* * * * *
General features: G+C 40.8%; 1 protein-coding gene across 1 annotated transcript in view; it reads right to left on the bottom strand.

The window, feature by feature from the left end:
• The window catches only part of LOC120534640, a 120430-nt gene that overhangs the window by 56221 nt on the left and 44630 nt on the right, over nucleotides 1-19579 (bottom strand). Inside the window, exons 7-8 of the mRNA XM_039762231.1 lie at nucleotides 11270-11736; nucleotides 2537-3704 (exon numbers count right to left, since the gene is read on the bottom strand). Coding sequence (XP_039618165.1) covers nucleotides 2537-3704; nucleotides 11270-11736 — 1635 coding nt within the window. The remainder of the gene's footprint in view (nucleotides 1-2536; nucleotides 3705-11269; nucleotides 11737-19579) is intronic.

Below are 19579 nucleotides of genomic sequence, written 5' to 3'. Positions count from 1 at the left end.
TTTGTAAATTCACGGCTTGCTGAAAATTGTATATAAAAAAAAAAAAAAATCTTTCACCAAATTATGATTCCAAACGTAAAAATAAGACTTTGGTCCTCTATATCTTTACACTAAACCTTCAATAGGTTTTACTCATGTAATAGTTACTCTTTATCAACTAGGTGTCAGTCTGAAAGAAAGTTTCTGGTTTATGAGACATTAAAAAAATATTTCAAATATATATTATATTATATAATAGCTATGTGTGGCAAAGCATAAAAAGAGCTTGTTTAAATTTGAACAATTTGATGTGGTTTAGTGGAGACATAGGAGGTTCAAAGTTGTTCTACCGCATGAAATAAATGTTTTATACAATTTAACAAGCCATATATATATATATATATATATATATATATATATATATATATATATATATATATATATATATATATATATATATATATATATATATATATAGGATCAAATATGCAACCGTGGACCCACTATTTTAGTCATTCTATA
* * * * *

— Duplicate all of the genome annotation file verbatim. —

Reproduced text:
General features: G+C 40.8%; 1 protein-coding gene across 1 annotated transcript in view; it reads right to left on the bottom strand.

The window, feature by feature from the left end:
• The window catches only part of LOC120534640, a 120430-nt gene that overhangs the window by 56221 nt on the left and 44630 nt on the right, over nucleotides 1-19579 (bottom strand). Inside the window, exons 7-8 of the mRNA XM_039762231.1 lie at nucleotides 11270-11736; nucleotides 2537-3704 (exon numbers count right to left, since the gene is read on the bottom strand). Coding sequence (XP_039618165.1) covers nucleotides 2537-3704; nucleotides 11270-11736 — 1635 coding nt within the window. The remainder of the gene's footprint in view (nucleotides 1-2536; nucleotides 3705-11269; nucleotides 11737-19579) is intronic.

Below are 19579 nucleotides of genomic sequence, written 5' to 3'. Positions count from 1 at the left end.
TTTGTAAATTCACGGCTTGCTGAAAATTGTATATAAAAAAAAAAAAAAATCTTTCACCAAATTATGATTCCAAACGTAAAAATAAGACTTTGGTCCTCTATATCTTTACACTAAACCTTCAATAGGTTTTACTCATGTAATAGTTACTCTTTATCAACTAGGTGTCAGTCTGAAAGAAAGTTTCTGGTTTATGAGACATTAAAAAAATATTTCAAATATATATTATATTATATAATAGCTATGTGTGGCAAAGCATAAAAAGAGCTTGTTTAAATTTGAACAATTTGATGTGGTTTAGTGGAGACATAGGAGGTTCAAAGTTGTTCTACCGCATGAAATAAATGTTTTATACAATTTAACAAGCCATATATATATATATATATATATATATATATATATATATATATATATATATATATATATATATATATATATATATATATATATATATATATAGGATCAAATATGCAACCGTGGACCCACTATTTTAGTCATTCTATA